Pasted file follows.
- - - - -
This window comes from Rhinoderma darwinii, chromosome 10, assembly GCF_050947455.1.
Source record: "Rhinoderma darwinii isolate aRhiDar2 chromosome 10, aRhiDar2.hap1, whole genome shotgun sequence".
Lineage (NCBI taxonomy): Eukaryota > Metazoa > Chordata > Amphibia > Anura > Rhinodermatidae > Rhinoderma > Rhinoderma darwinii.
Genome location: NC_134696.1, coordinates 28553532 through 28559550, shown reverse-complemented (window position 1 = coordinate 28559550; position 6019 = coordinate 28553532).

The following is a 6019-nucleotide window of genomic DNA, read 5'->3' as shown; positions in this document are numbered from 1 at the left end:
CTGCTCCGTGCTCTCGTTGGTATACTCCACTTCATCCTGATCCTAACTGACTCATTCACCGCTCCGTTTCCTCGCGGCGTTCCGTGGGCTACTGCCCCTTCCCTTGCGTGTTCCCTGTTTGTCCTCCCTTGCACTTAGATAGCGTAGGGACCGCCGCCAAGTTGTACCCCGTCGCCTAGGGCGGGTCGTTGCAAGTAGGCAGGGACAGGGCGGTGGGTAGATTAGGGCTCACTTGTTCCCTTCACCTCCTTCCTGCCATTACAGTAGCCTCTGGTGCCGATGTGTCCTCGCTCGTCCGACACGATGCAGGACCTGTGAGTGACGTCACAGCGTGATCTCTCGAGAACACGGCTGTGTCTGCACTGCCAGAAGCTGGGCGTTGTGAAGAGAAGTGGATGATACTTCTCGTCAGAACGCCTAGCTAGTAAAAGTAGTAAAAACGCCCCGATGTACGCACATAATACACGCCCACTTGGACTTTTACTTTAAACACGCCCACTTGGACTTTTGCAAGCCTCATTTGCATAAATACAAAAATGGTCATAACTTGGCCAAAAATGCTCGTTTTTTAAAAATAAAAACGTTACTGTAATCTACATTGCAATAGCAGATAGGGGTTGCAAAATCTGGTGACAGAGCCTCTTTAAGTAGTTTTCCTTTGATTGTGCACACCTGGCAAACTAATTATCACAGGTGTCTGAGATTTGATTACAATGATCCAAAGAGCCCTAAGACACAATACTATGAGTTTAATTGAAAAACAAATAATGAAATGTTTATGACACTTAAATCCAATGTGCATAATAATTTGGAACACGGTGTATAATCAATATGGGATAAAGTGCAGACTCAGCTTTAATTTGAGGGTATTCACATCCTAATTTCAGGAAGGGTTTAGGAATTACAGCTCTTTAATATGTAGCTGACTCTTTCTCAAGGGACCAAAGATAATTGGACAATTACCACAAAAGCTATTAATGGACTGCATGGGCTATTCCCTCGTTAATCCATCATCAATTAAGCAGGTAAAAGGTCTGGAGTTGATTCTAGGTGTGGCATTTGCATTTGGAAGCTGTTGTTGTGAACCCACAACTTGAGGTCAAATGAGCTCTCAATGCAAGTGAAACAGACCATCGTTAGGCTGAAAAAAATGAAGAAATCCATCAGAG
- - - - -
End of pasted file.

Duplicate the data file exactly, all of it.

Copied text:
This window comes from Rhinoderma darwinii, chromosome 10, assembly GCF_050947455.1.
Source record: "Rhinoderma darwinii isolate aRhiDar2 chromosome 10, aRhiDar2.hap1, whole genome shotgun sequence".
Lineage (NCBI taxonomy): Eukaryota > Metazoa > Chordata > Amphibia > Anura > Rhinodermatidae > Rhinoderma > Rhinoderma darwinii.
Genome location: NC_134696.1, coordinates 28553532 through 28559550, shown reverse-complemented (window position 1 = coordinate 28559550; position 6019 = coordinate 28553532).

The following is a 6019-nucleotide window of genomic DNA, read 5'->3' as shown; positions in this document are numbered from 1 at the left end:
CTGCTCCGTGCTCTCGTTGGTATACTCCACTTCATCCTGATCCTAACTGACTCATTCACCGCTCCGTTTCCTCGCGGCGTTCCGTGGGCTACTGCCCCTTCCCTTGCGTGTTCCCTGTTTGTCCTCCCTTGCACTTAGATAGCGTAGGGACCGCCGCCAAGTTGTACCCCGTCGCCTAGGGCGGGTCGTTGCAAGTAGGCAGGGACAGGGCGGTGGGTAGATTAGGGCTCACTTGTTCCCTTCACCTCCTTCCTGCCATTACAGTAGCCTCTGGTGCCGATGTGTCCTCGCTCGTCCGACACGATGCAGGACCTGTGAGTGACGTCACAGCGTGATCTCTCGAGAACACGGCTGTGTCTGCACTGCCAGAAGCTGGGCGTTGTGAAGAGAAGTGGATGATACTTCTCGTCAGAACGCCTAGCTAGTAAAAGTAGTAAAAACGCCCCGATGTACGCACATAATACACGCCCACTTGGACTTTTACTTTAAACACGCCCACTTGGACTTTTGCAAGCCTCATTTGCATAAATACAAAAATGGTCATAACTTGGCCAAAAATGCTCGTTTTTTAAAAATAAAAACGTTACTGTAATCTACATTGCAATAGCAGATAGGGGTTGCAAAATCTGGTGACAGAGCCTCTTTAAGTAGTTTTCCTTTGATTGTGCACACCTGGCAAACTAATTATCACAGGTGTCTGAGATTTGATTACAATGATCCAAAGAGCCCTAAGACACAATACTATGAGTTTAATTGAAAAACAAATAATGAAATGTTTATGACACTTAAATCCAATGTGCATAATAATTTGGAACACGGTGTATAATCAATATGGGATAAAGTGCAGACTCAGCTTTAATTTGAGGGTATTCACATCCTAATTTCAGGAAGGGTTTAGGAATTACAGCTCTTTAATATGTAGCTGACTCTTTCTCAAGGGACCAAAGATAATTGGACAATTACCACAAAAGCTATTAATGGACTGCATGGGCTATTCCCTCGTTAATCCATCATCAATTAAGCAGGTAAAAGGTCTGGAGTTGATTCTAGGTGTGGCATTTGCATTTGGAAGCTGTTGTTGTGAACCCACAACTTGAGGTCAAATGAGCTCTCAATGCAAGTGAAACAGACCATCGTTAGGCTGAAAAAAATGAAGAAATCCATCAGAG